What can Alice in Wonderland teach us about childhood? Could reading Conversations with Friends guide us through first love? Does Esther Greenwood’s glittering success and subsequent collapse in The Bell Jar help us understand ambition? And, finally, what can we learn about death from Virginia Woolf?
Literature matters. Not only does it provide escapism and entertainment, but it also holds a mirror up to our lives to show us aspects of ourselves we may not have seen or understood. From jealousy to grief, fierce love to deep hatred, our inner lives become both stranger and more familiar when we explore them through fiction.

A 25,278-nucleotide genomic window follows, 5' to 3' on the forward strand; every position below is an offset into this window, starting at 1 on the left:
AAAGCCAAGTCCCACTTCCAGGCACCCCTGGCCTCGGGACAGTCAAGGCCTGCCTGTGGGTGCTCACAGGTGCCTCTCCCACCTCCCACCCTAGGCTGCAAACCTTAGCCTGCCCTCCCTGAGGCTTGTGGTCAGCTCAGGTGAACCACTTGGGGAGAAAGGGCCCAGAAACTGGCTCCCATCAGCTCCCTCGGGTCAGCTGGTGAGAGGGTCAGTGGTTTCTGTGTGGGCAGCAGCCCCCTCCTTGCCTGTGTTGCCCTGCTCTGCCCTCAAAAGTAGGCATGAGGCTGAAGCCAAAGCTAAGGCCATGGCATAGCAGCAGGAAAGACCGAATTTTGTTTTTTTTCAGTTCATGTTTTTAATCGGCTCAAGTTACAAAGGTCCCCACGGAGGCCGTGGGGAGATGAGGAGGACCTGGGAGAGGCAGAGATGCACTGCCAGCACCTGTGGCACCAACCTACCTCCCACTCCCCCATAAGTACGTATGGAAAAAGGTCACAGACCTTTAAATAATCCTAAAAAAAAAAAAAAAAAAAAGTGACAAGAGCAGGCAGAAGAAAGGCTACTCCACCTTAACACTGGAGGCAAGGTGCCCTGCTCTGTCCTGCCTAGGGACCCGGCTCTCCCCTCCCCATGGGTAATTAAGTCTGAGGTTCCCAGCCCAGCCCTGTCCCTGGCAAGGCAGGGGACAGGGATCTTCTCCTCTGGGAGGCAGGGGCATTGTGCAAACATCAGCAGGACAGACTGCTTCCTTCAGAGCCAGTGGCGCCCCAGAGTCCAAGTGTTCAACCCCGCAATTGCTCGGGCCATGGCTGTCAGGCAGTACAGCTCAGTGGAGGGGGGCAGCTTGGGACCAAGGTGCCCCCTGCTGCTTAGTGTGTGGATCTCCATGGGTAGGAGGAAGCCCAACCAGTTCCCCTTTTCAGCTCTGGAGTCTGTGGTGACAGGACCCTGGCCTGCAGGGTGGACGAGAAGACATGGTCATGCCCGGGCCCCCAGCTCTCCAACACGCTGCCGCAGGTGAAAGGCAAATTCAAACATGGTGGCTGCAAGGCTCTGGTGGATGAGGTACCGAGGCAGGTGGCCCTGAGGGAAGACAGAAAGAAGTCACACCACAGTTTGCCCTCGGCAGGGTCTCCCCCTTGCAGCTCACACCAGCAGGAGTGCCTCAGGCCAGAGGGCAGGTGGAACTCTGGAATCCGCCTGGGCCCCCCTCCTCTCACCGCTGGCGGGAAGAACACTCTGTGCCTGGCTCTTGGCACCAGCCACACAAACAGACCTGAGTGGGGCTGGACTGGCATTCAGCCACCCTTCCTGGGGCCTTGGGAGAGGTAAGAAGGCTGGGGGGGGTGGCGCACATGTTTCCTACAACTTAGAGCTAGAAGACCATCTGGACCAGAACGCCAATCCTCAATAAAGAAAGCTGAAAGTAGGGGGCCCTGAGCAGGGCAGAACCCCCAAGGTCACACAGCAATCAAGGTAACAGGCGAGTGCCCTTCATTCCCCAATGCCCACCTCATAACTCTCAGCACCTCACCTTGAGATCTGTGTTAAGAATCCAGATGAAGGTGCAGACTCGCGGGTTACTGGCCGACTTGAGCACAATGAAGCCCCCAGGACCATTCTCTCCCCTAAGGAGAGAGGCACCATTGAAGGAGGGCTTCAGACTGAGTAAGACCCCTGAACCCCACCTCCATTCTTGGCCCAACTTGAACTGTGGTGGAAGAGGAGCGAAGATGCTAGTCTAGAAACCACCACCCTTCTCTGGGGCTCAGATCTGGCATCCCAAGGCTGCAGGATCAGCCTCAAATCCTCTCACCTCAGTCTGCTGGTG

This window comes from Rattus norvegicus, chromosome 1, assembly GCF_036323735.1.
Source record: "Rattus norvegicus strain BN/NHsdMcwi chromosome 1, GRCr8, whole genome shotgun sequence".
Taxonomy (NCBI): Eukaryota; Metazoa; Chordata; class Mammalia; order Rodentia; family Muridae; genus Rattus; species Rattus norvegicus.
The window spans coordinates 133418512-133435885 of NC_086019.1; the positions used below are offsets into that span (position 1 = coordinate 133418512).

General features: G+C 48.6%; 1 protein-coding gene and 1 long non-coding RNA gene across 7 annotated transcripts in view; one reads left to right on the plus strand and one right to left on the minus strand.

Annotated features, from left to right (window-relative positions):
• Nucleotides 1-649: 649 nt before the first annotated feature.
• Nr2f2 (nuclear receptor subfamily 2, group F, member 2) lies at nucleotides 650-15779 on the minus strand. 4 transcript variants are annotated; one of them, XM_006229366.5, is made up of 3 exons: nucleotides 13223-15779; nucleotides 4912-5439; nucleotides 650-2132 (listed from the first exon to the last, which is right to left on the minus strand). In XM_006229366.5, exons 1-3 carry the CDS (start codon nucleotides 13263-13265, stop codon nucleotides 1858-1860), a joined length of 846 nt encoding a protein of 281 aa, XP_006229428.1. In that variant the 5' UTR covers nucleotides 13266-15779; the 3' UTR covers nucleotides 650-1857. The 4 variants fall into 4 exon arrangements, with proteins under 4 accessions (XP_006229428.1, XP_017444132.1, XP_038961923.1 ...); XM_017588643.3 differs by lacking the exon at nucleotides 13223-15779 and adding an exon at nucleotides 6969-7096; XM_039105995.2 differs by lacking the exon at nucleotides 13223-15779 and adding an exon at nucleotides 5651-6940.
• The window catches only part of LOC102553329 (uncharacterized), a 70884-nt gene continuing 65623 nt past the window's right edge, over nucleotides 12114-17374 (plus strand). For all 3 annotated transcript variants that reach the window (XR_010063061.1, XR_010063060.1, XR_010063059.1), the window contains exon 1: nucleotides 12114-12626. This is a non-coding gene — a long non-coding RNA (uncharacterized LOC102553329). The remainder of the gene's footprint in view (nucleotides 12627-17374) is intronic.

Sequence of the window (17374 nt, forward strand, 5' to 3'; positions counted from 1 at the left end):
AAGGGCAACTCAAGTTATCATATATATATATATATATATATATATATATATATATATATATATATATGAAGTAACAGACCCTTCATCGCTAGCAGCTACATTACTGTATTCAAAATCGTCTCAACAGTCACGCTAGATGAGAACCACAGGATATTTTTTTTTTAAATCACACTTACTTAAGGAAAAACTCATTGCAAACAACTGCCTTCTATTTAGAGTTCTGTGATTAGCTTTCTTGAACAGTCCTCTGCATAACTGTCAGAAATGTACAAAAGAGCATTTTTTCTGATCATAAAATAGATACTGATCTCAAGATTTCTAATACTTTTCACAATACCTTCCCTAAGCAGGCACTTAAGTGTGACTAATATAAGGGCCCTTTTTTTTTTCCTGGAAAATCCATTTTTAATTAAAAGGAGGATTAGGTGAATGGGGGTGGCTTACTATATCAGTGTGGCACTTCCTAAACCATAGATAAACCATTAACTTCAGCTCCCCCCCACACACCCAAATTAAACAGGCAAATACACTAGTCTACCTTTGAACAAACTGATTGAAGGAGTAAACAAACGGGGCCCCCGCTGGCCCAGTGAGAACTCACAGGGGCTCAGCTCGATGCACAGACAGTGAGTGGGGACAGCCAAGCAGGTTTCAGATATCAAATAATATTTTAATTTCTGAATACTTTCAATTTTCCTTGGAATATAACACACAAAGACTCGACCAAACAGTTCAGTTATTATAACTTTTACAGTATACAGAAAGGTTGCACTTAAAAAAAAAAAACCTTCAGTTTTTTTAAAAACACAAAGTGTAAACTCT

Josh Cohen, a psychoanalyst and Professor of Modern Literary Theory, delves deep into the inner lives of the most memorable and vivid characters in literature. His analysis of figures such as Jay Gatsby and Mrs Dalloway offers insights into the greatest questions about the human experience, ones that we can all learn from. He walks us through the different stages of existence, from childhood to old age, showing that literature is much more than a refuge from the banality and rigour of everyday life – through the experiences of its character.
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